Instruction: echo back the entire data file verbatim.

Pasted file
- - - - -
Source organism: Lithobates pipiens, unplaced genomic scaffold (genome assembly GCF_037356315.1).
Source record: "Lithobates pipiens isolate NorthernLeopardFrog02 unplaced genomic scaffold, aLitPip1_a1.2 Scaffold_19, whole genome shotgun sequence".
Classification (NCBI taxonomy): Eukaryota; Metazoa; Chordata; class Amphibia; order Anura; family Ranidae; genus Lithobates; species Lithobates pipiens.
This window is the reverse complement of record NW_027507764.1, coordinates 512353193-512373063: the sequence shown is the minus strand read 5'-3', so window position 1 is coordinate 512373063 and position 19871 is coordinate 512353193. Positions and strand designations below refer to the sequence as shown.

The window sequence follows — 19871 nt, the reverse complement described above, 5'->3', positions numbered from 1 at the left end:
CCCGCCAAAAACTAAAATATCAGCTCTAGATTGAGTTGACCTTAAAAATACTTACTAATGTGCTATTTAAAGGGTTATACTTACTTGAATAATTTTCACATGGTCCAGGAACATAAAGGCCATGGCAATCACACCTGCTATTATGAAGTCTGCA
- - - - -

Source organism: Lithobates pipiens, unplaced genomic scaffold (genome assembly GCF_037356315.1).
Source record: "Lithobates pipiens isolate NorthernLeopardFrog02 unplaced genomic scaffold, aLitPip1_a1.2 Scaffold_19, whole genome shotgun sequence".
Classification (NCBI taxonomy): Eukaryota; Metazoa; Chordata; class Amphibia; order Anura; family Ranidae; genus Lithobates; species Lithobates pipiens.
This window is the reverse complement of record NW_027507764.1, coordinates 512353193-512373063: the sequence shown is the minus strand read 5'-3', so window position 1 is coordinate 512373063 and position 19871 is coordinate 512353193. Positions and strand designations below refer to the sequence as shown.

The window sequence follows — 19871 nt, the reverse complement described above, 5'->3', positions numbered from 1 at the left end:
CCCGCCAAAAACTAAAATATCAGCTCTAGATTGAGTTGACCTTAAAAATACTTACTAATGTGCTATTTAAAGGGTTATACTTACTTGAATAATTTTCACATGGTCCAGGAACATAAAGGCCATGGCAATCACACCTGCTATTATGAAGTCTGCA